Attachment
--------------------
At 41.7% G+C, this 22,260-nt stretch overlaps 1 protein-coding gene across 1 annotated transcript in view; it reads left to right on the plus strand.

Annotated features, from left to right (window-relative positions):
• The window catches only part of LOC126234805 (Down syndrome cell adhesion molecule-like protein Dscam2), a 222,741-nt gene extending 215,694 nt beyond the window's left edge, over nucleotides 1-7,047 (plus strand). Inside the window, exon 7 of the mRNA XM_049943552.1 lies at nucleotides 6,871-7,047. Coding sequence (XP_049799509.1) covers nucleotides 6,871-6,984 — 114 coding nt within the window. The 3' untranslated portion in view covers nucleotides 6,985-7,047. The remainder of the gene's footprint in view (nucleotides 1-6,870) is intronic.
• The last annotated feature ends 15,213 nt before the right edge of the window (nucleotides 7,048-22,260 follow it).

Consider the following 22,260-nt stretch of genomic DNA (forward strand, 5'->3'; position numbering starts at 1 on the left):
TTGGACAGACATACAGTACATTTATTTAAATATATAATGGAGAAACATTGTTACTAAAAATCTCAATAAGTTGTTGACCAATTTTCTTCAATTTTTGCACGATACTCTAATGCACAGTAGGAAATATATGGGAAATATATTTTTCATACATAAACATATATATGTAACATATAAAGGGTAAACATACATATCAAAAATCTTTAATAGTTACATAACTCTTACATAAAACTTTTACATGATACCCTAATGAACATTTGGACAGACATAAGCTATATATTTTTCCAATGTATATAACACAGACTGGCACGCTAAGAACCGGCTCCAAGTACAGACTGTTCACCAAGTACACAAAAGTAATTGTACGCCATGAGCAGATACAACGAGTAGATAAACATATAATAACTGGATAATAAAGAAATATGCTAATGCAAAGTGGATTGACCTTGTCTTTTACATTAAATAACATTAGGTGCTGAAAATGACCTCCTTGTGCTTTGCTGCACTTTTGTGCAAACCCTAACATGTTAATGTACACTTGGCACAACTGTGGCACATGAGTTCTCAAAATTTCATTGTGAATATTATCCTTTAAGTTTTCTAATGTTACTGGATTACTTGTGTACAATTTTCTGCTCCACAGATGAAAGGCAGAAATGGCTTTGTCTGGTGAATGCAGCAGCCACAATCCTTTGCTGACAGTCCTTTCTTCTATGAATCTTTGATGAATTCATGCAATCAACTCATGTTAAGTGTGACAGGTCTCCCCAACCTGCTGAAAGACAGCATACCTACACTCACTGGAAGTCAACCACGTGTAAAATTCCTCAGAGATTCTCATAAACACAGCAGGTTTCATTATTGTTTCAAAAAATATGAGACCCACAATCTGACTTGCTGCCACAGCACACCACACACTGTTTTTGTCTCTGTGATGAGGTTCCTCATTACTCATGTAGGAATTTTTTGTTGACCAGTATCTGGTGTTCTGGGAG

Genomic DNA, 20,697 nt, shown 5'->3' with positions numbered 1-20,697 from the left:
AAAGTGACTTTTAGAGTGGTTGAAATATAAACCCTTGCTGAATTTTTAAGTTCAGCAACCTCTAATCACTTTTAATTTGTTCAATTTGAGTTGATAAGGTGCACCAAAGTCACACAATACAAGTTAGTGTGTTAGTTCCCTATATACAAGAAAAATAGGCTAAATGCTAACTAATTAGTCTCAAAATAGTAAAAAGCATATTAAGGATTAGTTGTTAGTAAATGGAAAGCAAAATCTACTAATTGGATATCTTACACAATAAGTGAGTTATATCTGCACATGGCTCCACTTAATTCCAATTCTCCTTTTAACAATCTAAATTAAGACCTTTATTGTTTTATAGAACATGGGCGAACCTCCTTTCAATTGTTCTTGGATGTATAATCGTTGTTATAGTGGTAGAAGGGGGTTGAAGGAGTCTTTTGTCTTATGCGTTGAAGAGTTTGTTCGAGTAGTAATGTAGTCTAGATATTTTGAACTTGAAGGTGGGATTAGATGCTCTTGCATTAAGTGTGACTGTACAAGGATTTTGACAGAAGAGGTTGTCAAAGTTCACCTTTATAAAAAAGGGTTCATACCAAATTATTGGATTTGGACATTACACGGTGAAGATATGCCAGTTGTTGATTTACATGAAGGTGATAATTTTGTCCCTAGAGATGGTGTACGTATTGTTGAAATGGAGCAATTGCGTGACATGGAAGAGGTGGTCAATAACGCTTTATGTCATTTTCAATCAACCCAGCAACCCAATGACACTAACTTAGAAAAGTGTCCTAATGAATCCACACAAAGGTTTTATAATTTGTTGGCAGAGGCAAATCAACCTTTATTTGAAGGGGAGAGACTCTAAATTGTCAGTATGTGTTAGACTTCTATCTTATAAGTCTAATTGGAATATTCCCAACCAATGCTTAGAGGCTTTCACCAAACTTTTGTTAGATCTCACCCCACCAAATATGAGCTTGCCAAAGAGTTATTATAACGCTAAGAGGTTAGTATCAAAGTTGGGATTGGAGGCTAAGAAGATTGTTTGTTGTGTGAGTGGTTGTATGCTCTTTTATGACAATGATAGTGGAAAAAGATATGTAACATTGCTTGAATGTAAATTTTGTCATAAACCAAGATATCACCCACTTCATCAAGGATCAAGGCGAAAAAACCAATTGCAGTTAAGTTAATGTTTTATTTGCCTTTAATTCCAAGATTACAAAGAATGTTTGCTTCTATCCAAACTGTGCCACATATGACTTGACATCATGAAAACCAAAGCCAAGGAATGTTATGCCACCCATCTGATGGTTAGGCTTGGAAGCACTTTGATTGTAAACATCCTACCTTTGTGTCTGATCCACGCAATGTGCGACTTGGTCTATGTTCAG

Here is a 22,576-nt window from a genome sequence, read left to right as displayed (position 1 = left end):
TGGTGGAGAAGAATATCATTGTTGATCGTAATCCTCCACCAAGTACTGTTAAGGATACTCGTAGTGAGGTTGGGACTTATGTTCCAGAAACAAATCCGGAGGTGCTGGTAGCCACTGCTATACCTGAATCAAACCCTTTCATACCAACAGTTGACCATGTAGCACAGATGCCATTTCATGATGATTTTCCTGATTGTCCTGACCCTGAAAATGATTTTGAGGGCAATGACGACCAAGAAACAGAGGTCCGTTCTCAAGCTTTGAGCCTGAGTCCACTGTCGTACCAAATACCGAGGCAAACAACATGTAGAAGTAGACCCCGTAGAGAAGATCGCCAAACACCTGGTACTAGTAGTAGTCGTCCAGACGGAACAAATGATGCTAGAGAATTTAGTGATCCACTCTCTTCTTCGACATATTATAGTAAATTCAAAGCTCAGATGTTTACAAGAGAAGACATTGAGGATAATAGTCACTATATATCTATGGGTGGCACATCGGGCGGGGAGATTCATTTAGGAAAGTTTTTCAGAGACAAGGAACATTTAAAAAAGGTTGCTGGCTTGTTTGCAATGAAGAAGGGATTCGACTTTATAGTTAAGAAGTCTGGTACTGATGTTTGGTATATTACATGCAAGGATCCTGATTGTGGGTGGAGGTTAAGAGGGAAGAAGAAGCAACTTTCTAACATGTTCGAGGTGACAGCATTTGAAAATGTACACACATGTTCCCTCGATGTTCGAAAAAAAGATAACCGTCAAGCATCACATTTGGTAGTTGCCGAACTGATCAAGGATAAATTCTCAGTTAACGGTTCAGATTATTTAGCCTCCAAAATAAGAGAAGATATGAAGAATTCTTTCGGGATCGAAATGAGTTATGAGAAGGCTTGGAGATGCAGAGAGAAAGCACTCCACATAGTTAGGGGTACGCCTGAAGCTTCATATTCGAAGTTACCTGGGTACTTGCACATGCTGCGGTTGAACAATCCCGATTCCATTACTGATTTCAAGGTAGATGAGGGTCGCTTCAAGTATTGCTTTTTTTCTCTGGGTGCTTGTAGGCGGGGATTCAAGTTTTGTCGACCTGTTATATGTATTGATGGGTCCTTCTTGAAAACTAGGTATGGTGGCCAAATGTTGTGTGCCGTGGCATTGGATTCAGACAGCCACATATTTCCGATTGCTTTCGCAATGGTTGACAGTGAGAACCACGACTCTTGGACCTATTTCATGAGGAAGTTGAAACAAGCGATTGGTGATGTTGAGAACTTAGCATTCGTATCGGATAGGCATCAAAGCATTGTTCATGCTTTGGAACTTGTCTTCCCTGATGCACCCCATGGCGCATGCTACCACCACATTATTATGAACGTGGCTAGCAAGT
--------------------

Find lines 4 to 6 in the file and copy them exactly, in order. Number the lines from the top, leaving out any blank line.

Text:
• The last annotated feature ends 15,213 nt before the right edge of the window (nucleotides 7,048-22,260 follow it).

Consider the following 22,260-nt stretch of genomic DNA (forward strand, 5'->3'; position numbering starts at 1 on the left):
TTGGACAGACATACAGTACATTTATTTAAATATATAATGGAGAAACATTGTTACTAAAAATCTCAATAAGTTGTTGACCAATTTTCTTCAATTTTTGCACGATACTCTAATGCACAGTAGGAAATATATGGGAAATATATTTTTCATACATAAACATATATATGTAACATATAAAGGGTAAACATACATATCAAAAATCTTTAATAGTTACATAACTCTTACATAAAACTTTTACATGATACCCTAATGAACATTTGGACAGACATAAGCTATATATTTTTCCAATGTATATAACACAGACTGGCACGCTAAGAACCGGCTCCAAGTACAGACTGTTCACCAAGTACACAAAAGTAATTGTACGCCATGAGCAGATACAACGAGTAGATAAACATATAATAACTGGATAATAAAGAAATATGCTAATGCAAAGTGGATTGACCTTGTCTTTTACATTAAATAACATTAGGTGCTGAAAATGACCTCCTTGTGCTTTGCTGCACTTTTGTGCAAACCCTAACATGTTAATGTACACTTGGCACAACTGTGGCACATGAGTTCTCAAAATTTCATTGTGAATATTATCCTTTAAGTTTTCTAATGTTACTGGATTACTTGTGTACAATTTTCTGCTCCACAGATGAAAGGCAGAAATGGCTTTGTCTGGTGAATGCAGCAGCCACAATCCTTTGCTGACAGTCCTTTCTTCTATGAATCTTTGATGAATTCATGCAATCAACTCATGTTAAGTGTGACAGGTCTCCCCAACCTGCTGAAAGACAGCATACCTACACTCACTGGAAGTCAACCACGTGTAAAATTCCTCAGAGATTCTCATAAACACAGCAGGTTTCATTATTGTTTCAAAAAATATGAGACCCACAATCTGACTTGCTGCCACAGCACACCACACACTGTTTTTGTCTCTGTGATGAGGTTCCTCATTACTCATGTAGGAATTTTTTGTTGACCAGTATCTGGTGTTCTGGGAG